- Court: 9th Circuit Court of Appeals Archives
- Area(s) of Law: Constitutional Law
- Date Filed: 11-02-2022
- Case #: No. 21-35228
- Judge(s)/Court Below: VanDyke, Circuit Judge, for the Court, joined by Bea, Circuit Judge, with Graber, Circuit Judge, dissenting.
- Full Text Opinion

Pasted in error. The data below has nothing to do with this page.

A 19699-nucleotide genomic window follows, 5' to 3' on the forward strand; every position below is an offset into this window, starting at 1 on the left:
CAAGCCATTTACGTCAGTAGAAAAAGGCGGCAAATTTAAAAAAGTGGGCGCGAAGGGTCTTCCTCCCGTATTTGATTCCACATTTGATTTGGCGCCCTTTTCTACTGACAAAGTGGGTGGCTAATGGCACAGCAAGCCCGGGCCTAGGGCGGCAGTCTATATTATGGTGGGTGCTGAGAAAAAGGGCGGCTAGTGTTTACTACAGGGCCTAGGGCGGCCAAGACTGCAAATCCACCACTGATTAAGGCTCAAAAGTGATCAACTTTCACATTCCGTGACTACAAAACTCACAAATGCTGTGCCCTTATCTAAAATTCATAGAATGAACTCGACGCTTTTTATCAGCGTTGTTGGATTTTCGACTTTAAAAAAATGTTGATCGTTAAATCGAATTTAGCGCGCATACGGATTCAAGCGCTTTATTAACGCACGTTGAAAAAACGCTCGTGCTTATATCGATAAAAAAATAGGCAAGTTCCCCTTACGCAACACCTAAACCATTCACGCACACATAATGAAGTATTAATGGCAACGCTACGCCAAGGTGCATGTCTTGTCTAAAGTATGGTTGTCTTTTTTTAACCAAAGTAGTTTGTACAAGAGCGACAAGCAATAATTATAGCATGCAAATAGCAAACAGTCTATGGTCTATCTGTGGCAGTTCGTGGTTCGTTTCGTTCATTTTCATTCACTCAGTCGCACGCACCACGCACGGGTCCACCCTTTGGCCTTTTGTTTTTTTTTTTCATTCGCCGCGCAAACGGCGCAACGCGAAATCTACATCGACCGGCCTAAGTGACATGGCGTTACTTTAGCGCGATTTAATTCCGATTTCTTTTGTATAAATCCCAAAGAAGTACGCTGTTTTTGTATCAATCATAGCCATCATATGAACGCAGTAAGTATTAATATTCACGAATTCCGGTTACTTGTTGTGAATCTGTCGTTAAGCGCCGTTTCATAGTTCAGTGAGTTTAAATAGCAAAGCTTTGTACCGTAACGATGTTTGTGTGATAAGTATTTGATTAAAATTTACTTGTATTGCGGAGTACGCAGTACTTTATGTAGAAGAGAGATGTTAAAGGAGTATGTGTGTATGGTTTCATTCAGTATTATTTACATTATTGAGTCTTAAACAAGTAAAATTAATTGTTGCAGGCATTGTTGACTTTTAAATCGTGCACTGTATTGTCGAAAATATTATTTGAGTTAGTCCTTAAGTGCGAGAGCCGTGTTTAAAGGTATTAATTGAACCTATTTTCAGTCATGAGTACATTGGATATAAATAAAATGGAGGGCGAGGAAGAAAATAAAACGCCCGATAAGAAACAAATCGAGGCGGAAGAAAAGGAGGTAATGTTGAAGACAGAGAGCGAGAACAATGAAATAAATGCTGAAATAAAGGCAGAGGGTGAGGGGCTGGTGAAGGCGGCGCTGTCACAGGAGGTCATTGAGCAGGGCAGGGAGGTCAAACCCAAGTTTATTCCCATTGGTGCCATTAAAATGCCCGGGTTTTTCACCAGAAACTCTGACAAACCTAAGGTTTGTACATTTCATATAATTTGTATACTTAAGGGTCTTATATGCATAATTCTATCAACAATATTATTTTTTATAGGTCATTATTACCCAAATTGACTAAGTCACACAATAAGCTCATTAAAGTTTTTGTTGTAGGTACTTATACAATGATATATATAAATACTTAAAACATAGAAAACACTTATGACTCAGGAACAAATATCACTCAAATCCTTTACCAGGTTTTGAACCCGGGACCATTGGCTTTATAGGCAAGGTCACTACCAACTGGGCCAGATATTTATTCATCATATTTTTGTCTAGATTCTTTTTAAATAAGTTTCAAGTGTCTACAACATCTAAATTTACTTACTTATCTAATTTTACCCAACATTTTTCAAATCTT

After she was ineligible to compete in the Miss United States of America Pageant, Green, who identifies as an openly transgender female, challenged the Pageant’s “natural born female” eligibility requirement as a violation of the Oregon Public Accommodations Act (“OPAA”). Green appealed the district court’s decision granting the Pageant’s motion for summary judgment, which concluded that the requirement falls within the liberties protected by the First Amendment. The Pageant contended that an injunction requiring them to allow Green to compete would infringe on their free association and free speech rights. The First Amendment ensures that “Congress shall make no law . . . abridging the freedom of speech,” which includes “various forms of entertainment and visual expression as purely expressive activities.” U.S. Const. amend. I.; Anderson v. City of Hermosa Beach, 621 F.3d 1051, 1060 (9th Cir. 2010). These protections extend to theatrical productions that “frequently mix speech with live action or conduct,” and beauty pageants fall within this ambit. Se. Promotions, Ltd. v. Conrad, 420 U.S. 546, 558 (1975). The Pageant expressed a message communicating “the celebration of biological women” through a combination of speech and live performances. Because this message was inseparable from the Pageant’s selection of contestants, the “natural born female” eligibility requirement was a manner in which the Pageant exercised its right to free speech. The Court determined that using state law to forcibly alter that message by compelling Green’s participation would be a violation of the Pageant’s First Amendment right to free speech because including a contestant who is not a “natural born female” would restrict its expression of its collective point. Therefore, the Court concluded that the “natural born female” requirement was protected under the First Amendment right to free speech and the OPAA did not apply. Affirmed.